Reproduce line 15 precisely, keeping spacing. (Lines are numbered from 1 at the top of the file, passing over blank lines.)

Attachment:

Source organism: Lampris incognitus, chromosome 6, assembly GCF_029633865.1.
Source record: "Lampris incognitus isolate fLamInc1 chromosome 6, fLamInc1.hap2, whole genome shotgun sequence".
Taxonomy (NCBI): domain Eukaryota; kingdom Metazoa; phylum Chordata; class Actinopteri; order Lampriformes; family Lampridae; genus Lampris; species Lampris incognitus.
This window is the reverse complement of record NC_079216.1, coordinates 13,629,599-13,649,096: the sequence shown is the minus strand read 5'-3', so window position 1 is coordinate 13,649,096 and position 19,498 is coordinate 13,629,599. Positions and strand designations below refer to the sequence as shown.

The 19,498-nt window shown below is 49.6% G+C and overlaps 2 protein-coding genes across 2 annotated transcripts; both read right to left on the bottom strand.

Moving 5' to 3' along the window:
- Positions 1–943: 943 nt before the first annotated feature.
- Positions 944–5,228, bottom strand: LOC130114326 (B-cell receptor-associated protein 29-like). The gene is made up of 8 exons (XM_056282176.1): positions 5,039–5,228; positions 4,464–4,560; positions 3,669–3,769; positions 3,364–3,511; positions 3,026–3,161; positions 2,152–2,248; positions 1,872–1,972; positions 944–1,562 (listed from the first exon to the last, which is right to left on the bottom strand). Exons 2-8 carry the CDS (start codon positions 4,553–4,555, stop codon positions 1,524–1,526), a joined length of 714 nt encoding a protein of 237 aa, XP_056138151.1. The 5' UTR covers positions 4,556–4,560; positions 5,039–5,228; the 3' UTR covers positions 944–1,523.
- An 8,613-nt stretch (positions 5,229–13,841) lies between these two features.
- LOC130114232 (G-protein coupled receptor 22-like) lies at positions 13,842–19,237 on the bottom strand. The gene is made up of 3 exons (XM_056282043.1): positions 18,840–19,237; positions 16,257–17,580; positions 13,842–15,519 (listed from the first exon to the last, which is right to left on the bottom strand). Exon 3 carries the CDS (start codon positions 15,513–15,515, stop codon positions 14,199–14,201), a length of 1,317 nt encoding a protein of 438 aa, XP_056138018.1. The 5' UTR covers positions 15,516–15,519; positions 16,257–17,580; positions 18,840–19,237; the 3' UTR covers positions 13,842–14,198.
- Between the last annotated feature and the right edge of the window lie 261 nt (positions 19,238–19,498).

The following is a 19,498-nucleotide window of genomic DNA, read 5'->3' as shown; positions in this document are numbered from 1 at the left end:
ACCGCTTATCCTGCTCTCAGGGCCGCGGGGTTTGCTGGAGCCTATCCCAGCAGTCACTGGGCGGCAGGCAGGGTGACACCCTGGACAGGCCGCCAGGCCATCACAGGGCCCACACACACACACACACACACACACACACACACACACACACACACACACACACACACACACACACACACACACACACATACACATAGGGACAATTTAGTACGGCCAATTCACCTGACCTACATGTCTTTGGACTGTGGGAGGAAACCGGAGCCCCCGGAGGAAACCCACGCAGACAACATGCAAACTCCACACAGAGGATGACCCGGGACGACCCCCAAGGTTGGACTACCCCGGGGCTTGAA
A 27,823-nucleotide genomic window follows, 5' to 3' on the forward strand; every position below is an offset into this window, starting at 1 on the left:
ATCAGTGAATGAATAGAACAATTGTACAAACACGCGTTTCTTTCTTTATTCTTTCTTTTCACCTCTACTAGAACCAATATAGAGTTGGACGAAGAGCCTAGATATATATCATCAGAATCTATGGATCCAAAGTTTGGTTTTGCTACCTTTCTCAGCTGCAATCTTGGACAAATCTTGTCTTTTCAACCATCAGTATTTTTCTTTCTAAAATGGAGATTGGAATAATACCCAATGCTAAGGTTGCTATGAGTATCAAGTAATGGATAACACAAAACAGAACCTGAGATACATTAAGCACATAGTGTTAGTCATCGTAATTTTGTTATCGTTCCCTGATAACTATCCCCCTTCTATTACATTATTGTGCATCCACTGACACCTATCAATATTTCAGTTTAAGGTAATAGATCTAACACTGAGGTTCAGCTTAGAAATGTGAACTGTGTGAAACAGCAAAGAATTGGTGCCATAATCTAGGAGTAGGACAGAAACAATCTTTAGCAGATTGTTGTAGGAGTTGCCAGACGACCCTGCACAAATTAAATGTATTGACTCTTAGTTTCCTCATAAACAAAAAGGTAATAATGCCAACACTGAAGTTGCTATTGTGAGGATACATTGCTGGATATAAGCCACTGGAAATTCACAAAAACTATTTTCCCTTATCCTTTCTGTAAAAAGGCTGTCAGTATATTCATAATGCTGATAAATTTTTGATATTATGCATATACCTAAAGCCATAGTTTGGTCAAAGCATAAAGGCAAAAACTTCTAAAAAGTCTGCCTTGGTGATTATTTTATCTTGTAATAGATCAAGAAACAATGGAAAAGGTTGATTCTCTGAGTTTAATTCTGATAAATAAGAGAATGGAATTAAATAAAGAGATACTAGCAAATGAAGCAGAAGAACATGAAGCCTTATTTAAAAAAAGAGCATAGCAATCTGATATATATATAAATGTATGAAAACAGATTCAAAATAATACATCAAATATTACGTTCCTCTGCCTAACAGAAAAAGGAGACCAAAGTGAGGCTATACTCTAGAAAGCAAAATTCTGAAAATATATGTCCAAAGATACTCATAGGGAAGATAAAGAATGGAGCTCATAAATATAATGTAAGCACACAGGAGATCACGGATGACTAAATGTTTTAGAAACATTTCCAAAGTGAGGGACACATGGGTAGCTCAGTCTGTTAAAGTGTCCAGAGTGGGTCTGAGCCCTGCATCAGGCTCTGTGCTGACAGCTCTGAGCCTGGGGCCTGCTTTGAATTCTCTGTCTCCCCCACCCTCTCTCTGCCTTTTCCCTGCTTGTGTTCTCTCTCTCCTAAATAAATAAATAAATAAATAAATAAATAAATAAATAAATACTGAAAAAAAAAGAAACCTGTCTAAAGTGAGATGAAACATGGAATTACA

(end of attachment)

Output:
ATCAGTGAATGAATAGAACAATTGTACAAACACGCGTTTCTTTCTTTATTCTTTCTTTTCACCTCTACTAGAACCAATATAGAGTTGGACGAAGAGCCTAGATATATATCATCAGAATCTATGGATCCAAAGTTTGGTTTTGCTACCTTTCTCAGCTGCAATCTTGGACAAATCTTGTCTTTTCAACCATCAGTATTTTTCTTTCTAAAATGGAGATTGGAATAATACCCAATGCTAAGGTTGCTATGAGTATCAAGTAATGGATAACACAAAACAGAACCTGAGATACATTAAGCACATAGTGTTAGTCATCGTAATTTTGTTATCGTTCCCTGATAACTATCCCCCTTCTATTACATTATTGTGCATCCACTGACACCTATCAATATTTCAGTTTAAGGTAATAGATCTAACACTGAGGTTCAGCTTAGAAATGTGAACTGTGTGAAACAGCAAAGAATTGGTGCCATAATCTAGGAGTAGGACAGAAACAATCTTTAGCAGATTGTTGTAGGAGTTGCCAGACGACCCTGCACAAATTAAATGTATTGACTCTTAGTTTCCTCATAAACAAAAAGGTAATAATGCCAACACTGAAGTTGCTATTGTGAGGATACATTGCTGGATATAAGCCACTGGAAATTCACAAAAACTATTTTCCCTTATCCTTTCTGTAAAAAGGCTGTCAGTATATTCATAATGCTGATAAATTTTTGATATTATGCATATACCTAAAGCCATAGTTTGGTCAAAGCATAAAGGCAAAAACTTCTAAAAAGTCTGCCTTGGTGATTATTTTATCTTGTAATAGATCAAGAAACAATGGAAAAGGTTGATTCTCTGAGTTTAATTCTGATAAATAAGAGAATGGAATTAAATAAAGAGATACTAGCAAATGAAGCAGAAGAACATGAAGCCTTATTTAAAAAAAGAGCATAGCAATCTGATATATATATAAATGTATGAAAACAGATTCAAAATAATACATCAAATATTACGTTCCTCTGCCTAACAGAAAAAGGAGACCAAAGTGAGGCTATACTCTAGAAAGCAAAATTCTGAAAATATATGTCCAAAGATACTCATAGGGAAGATAAAGAATGGAGCTCATAAATATAATGTAAGCACACAGGAGATCACGGATGACTAAATGTTTTAGAAACATTTCCAAAGTGAGGGACACATGGGTAGCTCAGTCTGTTAAAGTGTCCAGAGTGGGTCTGAGCCCTGCATCAGGCTCTGTGCTGACAGCTCTGAGCCTGGGGCCTGCTTTGAATTCTCTGTCTCCCCCACCCTCTCTCTGCCTTTTCCCTGCTTGTGTTCTCTCTCTCCTAAATAAATAAATAAATAAATAAATAAATAAATAAATAAATACTGAAAAAAAAAGAAACCTGTCTAAAGTGAGATGAAACATGGAATTACA